classification
Title: base64 docs refers to strings instead of bytes
Type: behavior Stage: needs patch
Components: Documentation Versions: Python 3.1, Python 3.2
process
Status: closed Resolution: fixed
Dependencies: Superseder:
Assigned To: docs@python Nosy List: Dmitry.Jemerov, JingCheng.LIU, docs@python, eric.araujo, ezio.melotti, georg.brandl, orsenthil, pitrou, r.david.murray, stutzbach, terry.reedy
Priority: normal Keywords: patch

Created on 2010-09-01 03:44 by JingCheng.LIU, last changed 2010-10-18 11:47 by r.david.murray. This issue is now closed.

Messages (19)
msg115287 - (view) Author: JingCheng LIU (JingCheng.LIU) Date: 2010-09-01 03:44
http://docs.python.org/py3k/library/base64.html?highlight=base64
the examples given doesn't work
msg115289 - (view) Author: Daniel Stutzbach (stutzbach) (Python committer) Date: 2010-09-01 11:56
The example can be fixed by placing a "b" before the two string literals.

However, pretty much the whole document refers to "strings" and should refer to "byte sequences" or the "bytes" type.

I thought there were automated tests that exercised the documentation examples.  Am I wrong about that?
msg115403 - (view) Author: R. David Murray (r.david.murray) * (Python committer) Date: 2010-09-02 20:20
See issue 4769, which would partially fix this problem if implemented correctly.  The docs should still be given a thorough review to use the appropriate bytes/string language.

There is a way to do automated testing of the code in the docs, but nobody has done the work to automate it yet.  Sphinx only recently got 3.x support, before which it wasn't even possible.  To run it by hand, do 'make doctest' in the Doc subdirectory of the checkout...the first step will be to fix all the failures....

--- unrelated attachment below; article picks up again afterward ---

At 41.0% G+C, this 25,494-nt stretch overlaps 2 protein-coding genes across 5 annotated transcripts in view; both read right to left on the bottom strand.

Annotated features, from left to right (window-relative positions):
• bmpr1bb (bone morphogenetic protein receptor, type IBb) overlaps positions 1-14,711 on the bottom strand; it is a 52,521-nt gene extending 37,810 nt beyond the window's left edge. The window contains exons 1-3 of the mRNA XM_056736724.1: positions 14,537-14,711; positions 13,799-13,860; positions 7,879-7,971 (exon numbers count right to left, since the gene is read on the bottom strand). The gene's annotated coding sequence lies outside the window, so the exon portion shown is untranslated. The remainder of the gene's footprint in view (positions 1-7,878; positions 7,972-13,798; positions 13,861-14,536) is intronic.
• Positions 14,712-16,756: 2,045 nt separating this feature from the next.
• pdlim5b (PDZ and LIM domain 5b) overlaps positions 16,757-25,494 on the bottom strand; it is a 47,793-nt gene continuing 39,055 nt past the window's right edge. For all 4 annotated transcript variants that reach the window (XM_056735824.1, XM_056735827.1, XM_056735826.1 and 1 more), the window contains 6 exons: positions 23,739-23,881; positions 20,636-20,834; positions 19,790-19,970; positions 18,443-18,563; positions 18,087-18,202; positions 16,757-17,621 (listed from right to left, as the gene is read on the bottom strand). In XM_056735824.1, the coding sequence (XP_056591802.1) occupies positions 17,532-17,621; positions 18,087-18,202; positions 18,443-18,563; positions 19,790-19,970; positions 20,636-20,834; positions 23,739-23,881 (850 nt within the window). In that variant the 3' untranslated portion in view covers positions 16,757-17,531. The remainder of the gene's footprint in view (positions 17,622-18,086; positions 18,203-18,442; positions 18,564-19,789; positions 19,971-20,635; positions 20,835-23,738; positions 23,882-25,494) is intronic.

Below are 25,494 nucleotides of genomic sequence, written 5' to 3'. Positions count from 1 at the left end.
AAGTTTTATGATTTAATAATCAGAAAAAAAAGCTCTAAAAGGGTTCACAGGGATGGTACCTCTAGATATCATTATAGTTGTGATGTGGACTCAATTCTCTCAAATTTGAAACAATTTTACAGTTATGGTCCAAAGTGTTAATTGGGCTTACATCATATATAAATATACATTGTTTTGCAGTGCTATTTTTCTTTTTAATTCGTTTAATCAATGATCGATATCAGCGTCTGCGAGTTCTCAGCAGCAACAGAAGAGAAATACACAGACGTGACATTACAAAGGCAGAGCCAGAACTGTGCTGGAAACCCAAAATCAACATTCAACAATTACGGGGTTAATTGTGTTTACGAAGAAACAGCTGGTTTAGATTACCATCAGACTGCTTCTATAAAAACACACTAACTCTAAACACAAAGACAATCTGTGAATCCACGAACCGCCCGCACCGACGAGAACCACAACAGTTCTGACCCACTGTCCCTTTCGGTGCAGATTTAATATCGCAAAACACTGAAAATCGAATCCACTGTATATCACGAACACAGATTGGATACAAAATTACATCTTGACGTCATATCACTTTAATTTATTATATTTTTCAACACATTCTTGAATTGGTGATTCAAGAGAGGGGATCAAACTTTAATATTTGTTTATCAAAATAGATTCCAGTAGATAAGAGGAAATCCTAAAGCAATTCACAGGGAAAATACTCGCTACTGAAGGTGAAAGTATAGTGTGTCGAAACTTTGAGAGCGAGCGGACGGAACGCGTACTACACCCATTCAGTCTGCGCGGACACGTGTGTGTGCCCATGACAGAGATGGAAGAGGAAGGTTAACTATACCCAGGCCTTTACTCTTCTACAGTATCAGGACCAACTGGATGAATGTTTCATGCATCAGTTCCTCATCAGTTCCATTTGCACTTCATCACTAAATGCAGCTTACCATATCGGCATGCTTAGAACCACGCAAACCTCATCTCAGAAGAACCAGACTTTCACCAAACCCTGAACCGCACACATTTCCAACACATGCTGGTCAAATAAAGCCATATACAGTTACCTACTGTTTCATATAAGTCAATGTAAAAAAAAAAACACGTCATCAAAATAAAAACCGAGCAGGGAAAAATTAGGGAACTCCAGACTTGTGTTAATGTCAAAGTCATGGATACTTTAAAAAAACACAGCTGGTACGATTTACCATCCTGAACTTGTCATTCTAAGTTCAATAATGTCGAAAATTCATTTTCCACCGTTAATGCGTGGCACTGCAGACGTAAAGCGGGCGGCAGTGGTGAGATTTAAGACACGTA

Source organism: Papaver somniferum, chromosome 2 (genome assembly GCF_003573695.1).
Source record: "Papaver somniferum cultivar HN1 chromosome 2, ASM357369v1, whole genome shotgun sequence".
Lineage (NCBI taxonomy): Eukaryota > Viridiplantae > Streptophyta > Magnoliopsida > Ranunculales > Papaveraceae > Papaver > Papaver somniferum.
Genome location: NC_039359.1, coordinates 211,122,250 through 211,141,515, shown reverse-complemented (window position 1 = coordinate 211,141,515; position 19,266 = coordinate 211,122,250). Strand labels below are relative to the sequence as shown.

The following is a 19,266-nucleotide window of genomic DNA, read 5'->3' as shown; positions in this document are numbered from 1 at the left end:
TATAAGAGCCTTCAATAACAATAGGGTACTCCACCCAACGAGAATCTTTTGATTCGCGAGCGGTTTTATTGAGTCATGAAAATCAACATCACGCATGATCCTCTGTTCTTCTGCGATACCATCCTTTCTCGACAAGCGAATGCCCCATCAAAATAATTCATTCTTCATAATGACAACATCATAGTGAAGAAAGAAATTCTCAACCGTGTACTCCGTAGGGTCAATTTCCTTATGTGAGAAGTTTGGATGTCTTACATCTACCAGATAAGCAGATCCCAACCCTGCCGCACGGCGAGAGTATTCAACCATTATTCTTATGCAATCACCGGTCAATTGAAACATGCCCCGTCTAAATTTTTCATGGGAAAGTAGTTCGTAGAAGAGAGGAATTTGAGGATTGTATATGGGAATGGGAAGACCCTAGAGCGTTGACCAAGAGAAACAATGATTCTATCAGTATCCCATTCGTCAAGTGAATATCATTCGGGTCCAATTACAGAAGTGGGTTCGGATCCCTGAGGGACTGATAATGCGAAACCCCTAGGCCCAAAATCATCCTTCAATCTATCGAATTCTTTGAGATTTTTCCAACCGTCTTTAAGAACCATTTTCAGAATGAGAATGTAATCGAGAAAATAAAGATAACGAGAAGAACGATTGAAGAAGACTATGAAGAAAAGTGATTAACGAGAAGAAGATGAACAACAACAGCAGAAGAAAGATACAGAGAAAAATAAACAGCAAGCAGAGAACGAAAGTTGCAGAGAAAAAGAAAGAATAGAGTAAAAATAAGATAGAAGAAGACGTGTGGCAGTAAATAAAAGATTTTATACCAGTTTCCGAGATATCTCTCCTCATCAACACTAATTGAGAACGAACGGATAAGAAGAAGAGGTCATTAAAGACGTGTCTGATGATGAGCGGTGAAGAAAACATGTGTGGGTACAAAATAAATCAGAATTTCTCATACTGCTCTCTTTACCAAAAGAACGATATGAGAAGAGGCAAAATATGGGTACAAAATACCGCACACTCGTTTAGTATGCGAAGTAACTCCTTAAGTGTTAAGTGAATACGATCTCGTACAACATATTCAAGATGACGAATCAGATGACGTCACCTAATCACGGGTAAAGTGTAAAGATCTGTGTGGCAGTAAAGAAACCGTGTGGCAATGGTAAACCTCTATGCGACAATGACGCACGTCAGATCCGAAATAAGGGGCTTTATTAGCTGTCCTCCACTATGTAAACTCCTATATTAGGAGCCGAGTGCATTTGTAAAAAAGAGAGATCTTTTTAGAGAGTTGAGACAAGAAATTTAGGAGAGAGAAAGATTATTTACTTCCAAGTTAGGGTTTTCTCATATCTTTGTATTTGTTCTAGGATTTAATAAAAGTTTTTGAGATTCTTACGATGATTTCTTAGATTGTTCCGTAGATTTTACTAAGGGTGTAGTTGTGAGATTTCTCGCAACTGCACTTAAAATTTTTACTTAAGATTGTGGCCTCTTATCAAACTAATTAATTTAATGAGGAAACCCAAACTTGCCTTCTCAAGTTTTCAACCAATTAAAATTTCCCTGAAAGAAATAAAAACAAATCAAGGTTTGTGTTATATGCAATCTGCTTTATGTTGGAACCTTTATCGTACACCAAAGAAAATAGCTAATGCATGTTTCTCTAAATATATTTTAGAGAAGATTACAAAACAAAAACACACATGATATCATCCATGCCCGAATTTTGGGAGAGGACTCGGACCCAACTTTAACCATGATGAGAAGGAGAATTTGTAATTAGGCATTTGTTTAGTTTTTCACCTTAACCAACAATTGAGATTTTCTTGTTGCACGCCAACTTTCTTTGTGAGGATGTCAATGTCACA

msg115506 - (view) Author: Terry J. Reedy (terry.reedy) * (Python committer) Date: 2010-09-03 20:55
PATCH
Specifically, in section 17.6. base64..., near bottom, example should be

>>> import base64
>>> encoded = base64.b64encode(b'data to be encoded') #hang
>>> encoded
b'ZGF0YSB0byBiZSBlbmNvZGVk'
>>> data = base64.b64decode(encoded)
>>> data
b'data to be encoded'

with the first and third 'b' prefixes added.

I confirmed that doctest works with above.

I am a bit puzzled about Sphinx and 3.x comment, as doctest just need a plain ascii file and does not care how it was produced. (I used browser Save As text file function.) However, moot now.
msg115513 - (view) Author: Terry J. Reedy (terry.reedy) * (Python committer) Date: 2010-09-03 21:47
As an experiment, I ran doctest on 17.2 json saved as .txt, See #9767
4 failures, 2 obvious doc faults, 2 unclear to me.
Their were 2 similar doc faults in non-interactive code examples, so doctest is not enough to catch all bad code.

We clearly need to do this for the entire doc, preferably before 3.2 is released. A master issue is the wrong format, at least by itself. What I think is needed is a repository doc like Misc/maintainers.rst, call it Misc/doctests or Misc/docdoctests. It should have a line for each doc section with current status (blank for unchecked, n/a for no interactive example, issue number for fixes in progress). A master issue could then be a place where non-committers can report changes that committers could apply. What do you others think?